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The Computer Chip Shortage: Catch 22

May 20th, 2023 by Michael Dyet

Hmmm, are we in a Catch 22 scenario when it comes to computer chips?

In anticipation of my retirement at the end of March, I decided to give myself a retirement gift. I ordered a DSLR camera, with an 18 – 135 mm lens, from the Henry’s website on February 18. Delivery was specified as four to eight weeks which meant it should arrive by mid-April. Perfect timing, right? Well, not so much.

Three months later the camera is still on backorder. The delay is a result of the shortage of computer chips for electronic devices and automobiles. I did a bit of Google research to try and get a sense a better sense of the problem.

The problem dates all the way back to 2019 when the U.S. placed restrictions on the export of American technology, including computer chips, to some Chinese firms. Chinese manufacturers responded to that blacklist by stockpiling semiconductors needed for computer chips.

Them along came the COVID-19 lockdowns when demand for work-from-home technology increased exponentially. Manufacturers had to compete for semiconductor capacity in Asian foundries. Downstream operations in Asia, in particular Malaysia, were impacted by COVID-19 creating further bottlenecks in the supply chain.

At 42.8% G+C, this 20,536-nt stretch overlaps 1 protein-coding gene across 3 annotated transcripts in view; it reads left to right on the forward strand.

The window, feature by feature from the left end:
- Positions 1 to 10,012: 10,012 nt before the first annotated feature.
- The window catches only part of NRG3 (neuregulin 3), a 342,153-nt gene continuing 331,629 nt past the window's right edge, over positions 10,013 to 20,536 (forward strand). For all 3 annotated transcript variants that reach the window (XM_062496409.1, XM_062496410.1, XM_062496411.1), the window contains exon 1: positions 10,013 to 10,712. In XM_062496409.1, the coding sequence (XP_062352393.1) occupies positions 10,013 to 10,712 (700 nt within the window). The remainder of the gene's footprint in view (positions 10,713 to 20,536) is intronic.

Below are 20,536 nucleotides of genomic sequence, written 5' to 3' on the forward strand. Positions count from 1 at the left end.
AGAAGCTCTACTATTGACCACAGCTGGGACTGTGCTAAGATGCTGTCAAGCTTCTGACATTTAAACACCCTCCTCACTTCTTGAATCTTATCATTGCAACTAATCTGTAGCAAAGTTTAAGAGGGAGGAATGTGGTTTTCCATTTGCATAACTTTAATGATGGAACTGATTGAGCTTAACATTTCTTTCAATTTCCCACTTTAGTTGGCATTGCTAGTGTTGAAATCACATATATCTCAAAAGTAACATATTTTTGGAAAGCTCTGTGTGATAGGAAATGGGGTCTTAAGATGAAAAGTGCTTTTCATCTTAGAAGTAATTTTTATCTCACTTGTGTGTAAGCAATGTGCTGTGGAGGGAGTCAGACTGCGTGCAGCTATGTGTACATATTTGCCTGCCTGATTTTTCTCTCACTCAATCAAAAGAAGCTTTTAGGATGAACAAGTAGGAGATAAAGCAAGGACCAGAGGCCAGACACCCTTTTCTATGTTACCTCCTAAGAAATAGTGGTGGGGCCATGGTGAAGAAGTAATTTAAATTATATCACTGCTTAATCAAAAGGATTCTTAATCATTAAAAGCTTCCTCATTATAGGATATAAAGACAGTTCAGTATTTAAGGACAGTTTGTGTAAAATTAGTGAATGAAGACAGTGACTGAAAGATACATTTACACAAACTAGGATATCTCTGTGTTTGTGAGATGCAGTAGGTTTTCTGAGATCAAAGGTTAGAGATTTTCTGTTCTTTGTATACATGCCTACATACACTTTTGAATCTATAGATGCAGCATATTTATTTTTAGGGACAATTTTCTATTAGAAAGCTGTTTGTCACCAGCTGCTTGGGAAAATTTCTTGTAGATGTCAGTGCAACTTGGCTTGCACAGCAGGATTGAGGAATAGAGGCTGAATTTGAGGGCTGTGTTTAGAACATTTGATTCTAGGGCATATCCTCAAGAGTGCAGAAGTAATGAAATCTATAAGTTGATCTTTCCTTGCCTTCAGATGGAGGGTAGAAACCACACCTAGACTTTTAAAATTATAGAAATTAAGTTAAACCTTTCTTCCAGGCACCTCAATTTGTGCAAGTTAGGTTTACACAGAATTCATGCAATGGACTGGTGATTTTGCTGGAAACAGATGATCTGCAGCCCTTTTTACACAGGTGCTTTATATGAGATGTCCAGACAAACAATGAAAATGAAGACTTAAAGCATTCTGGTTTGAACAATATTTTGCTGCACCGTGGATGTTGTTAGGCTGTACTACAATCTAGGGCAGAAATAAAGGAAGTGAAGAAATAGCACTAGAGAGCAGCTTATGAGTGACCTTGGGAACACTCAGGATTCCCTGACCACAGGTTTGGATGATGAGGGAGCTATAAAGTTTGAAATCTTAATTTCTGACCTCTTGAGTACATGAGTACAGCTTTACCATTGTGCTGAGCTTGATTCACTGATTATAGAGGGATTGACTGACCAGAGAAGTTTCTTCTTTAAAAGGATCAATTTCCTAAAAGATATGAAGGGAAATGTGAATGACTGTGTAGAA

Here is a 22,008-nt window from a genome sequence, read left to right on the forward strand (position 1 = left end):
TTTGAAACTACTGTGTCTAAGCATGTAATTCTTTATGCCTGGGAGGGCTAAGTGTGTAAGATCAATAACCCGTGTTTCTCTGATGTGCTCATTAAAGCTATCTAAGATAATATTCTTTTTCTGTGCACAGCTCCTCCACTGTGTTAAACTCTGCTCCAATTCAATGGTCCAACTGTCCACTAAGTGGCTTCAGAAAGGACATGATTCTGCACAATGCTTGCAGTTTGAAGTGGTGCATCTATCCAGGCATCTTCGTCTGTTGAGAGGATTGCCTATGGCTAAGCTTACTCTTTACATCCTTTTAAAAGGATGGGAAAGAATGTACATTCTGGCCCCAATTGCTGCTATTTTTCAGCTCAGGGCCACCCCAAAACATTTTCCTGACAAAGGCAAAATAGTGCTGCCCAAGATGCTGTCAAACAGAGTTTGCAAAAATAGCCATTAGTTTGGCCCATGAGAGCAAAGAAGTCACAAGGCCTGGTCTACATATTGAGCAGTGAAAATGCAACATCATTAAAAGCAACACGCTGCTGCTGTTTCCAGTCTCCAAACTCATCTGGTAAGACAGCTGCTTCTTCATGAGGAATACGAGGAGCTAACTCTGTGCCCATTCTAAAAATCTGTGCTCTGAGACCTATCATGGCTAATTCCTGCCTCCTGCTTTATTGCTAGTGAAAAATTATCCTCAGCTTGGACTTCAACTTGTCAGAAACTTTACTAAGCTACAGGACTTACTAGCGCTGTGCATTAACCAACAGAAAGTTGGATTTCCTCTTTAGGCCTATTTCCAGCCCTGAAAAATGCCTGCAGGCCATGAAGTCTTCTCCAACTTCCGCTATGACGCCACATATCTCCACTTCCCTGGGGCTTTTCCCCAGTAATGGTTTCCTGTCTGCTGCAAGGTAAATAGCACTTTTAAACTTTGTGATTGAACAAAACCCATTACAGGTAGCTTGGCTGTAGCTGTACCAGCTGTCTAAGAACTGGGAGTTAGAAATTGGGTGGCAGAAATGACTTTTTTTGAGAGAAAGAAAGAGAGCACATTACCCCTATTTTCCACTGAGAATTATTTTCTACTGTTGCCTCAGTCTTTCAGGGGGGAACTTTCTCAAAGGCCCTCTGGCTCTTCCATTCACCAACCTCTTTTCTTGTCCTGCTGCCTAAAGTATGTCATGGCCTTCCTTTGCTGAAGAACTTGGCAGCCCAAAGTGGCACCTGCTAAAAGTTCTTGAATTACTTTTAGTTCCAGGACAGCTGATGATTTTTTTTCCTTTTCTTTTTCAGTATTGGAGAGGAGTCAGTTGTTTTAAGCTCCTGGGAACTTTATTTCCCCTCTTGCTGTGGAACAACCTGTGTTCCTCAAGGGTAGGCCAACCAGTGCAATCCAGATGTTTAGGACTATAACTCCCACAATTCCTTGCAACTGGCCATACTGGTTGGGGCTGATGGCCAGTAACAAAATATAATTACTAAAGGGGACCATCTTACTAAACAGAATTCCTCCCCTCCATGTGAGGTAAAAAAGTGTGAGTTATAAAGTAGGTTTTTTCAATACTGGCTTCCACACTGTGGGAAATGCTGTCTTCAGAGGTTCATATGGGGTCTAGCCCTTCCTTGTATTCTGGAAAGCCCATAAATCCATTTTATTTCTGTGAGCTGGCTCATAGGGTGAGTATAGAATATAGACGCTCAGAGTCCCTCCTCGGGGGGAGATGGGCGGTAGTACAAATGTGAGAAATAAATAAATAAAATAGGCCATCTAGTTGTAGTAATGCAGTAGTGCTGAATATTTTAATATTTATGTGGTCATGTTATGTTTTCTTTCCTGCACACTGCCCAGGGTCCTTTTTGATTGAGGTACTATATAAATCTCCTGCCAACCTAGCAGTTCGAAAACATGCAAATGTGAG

And then in early 2021, a couple of dozen machines were destroyed in a fire at a semi-conductor plant in Japan that makes about one in three microcontroller chips. Around the same time, power shortages caused by an extreme cold snap in Texas forced Samsung, Infineon Technologies and NXP semiconductors to temporarily halt chip manufacturing.

Other supply chain issues factor into the mix: labour shortages, ocean freight bottlenecks, increasing inflation, global port congestion, warehouse shortage, financial sanctions in Russia closing off transport routes, climate crisis regulations enacted to reduce emissions along global supply chains.

In summary, the not-so-short answer to the chip shortage is a combination of pandemic shutdowns, geopolitics, increased demand, supply chain issues and plain old bad luck. In effect, a perfect storm of circumstances.

But I believe there is another more insidious issue involved.

Whenever there is a shortage of a particular item, the unit price for that item skyrockets. Profit margins for the suppliers of that item get fatter. In theory, the unit price should come back down when the shortage ends. But the suppliers rather like the higher profit margin so they stockpile the item and release it in dribs and drabs to prolong the shortage.

So it is a Catch 22 situation. The shortage causes higher demand which causes higher prices which encourages the suppliers to hold back inventory which perpetuates the shortage.

The short answer as to when I can expect to receive my camera is Your guess is as a good as mine. I am a victim of the Catch 22 scenario. I may have to fly to Malaysia, meet a black market dealer in a back alley and hope they do not knock me in the head and run when I hand over my hard earned money.

~ Now Available Online from Amazon, Chapters Indigo or Barnes & Noble: Hunting Muskie, Rites of Passage – Stories by Michael Robert Dyet

~ Michael Robert Dyet is also the author of Until the Deep Water Stills – An Internet-enhanced Novel which was a double winner in the Reader Views Literary Awards 2009. Visit Michael’s website at .

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